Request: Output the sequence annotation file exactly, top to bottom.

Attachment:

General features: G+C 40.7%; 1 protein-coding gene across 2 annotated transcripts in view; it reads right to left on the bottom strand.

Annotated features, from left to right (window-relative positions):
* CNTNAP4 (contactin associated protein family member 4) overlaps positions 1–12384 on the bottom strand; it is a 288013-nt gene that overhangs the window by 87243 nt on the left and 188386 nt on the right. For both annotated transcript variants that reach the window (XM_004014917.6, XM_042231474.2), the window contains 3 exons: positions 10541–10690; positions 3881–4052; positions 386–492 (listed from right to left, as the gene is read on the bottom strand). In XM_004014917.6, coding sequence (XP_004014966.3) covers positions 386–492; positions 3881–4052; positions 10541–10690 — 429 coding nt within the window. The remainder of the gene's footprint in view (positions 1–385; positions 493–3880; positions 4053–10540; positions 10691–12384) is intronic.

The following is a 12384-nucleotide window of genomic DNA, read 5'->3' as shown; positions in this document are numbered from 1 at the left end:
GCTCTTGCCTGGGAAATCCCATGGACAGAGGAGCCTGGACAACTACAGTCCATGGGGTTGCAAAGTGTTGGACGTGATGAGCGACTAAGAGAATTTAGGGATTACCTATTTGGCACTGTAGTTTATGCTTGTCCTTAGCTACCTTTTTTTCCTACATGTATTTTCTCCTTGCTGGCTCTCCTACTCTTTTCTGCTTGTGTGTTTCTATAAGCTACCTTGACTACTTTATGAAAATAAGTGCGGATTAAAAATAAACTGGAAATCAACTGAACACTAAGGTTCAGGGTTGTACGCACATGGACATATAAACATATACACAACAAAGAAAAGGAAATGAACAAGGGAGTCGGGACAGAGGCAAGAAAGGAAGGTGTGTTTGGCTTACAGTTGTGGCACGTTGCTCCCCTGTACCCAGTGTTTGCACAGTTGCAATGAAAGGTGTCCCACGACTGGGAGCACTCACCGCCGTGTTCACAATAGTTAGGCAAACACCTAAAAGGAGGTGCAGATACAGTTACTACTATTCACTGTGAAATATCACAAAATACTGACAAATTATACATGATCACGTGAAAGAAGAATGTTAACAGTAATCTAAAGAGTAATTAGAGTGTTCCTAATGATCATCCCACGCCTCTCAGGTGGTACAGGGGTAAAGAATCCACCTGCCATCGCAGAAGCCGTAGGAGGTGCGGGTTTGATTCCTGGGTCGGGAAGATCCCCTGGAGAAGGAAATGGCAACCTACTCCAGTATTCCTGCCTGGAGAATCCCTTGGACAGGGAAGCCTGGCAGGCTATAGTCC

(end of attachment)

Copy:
General features: G+C 40.7%; 1 protein-coding gene across 2 annotated transcripts in view; it reads right to left on the bottom strand.

Annotated features, from left to right (window-relative positions):
* CNTNAP4 (contactin associated protein family member 4) overlaps positions 1–12384 on the bottom strand; it is a 288013-nt gene that overhangs the window by 87243 nt on the left and 188386 nt on the right. For both annotated transcript variants that reach the window (XM_004014917.6, XM_042231474.2), the window contains 3 exons: positions 10541–10690; positions 3881–4052; positions 386–492 (listed from right to left, as the gene is read on the bottom strand). In XM_004014917.6, coding sequence (XP_004014966.3) covers positions 386–492; positions 3881–4052; positions 10541–10690 — 429 coding nt within the window. The remainder of the gene's footprint in view (positions 1–385; positions 493–3880; positions 4053–10540; positions 10691–12384) is intronic.

The following is a 12384-nucleotide window of genomic DNA, read 5'->3' as shown; positions in this document are numbered from 1 at the left end:
GCTCTTGCCTGGGAAATCCCATGGACAGAGGAGCCTGGACAACTACAGTCCATGGGGTTGCAAAGTGTTGGACGTGATGAGCGACTAAGAGAATTTAGGGATTACCTATTTGGCACTGTAGTTTATGCTTGTCCTTAGCTACCTTTTTTTCCTACATGTATTTTCTCCTTGCTGGCTCTCCTACTCTTTTCTGCTTGTGTGTTTCTATAAGCTACCTTGACTACTTTATGAAAATAAGTGCGGATTAAAAATAAACTGGAAATCAACTGAACACTAAGGTTCAGGGTTGTACGCACATGGACATATAAACATATACACAACAAAGAAAAGGAAATGAACAAGGGAGTCGGGACAGAGGCAAGAAAGGAAGGTGTGTTTGGCTTACAGTTGTGGCACGTTGCTCCCCTGTACCCAGTGTTTGCACAGTTGCAATGAAAGGTGTCCCACGACTGGGAGCACTCACCGCCGTGTTCACAATAGTTAGGCAAACACCTAAAAGGAGGTGCAGATACAGTTACTACTATTCACTGTGAAATATCACAAAATACTGACAAATTATACATGATCACGTGAAAGAAGAATGTTAACAGTAATCTAAAGAGTAATTAGAGTGTTCCTAATGATCATCCCACGCCTCTCAGGTGGTACAGGGGTAAAGAATCCACCTGCCATCGCAGAAGCCGTAGGAGGTGCGGGTTTGATTCCTGGGTCGGGAAGATCCCCTGGAGAAGGAAATGGCAACCTACTCCAGTATTCCTGCCTGGAGAATCCCTTGGACAGGGAAGCCTGGCAGGCTATAGTCC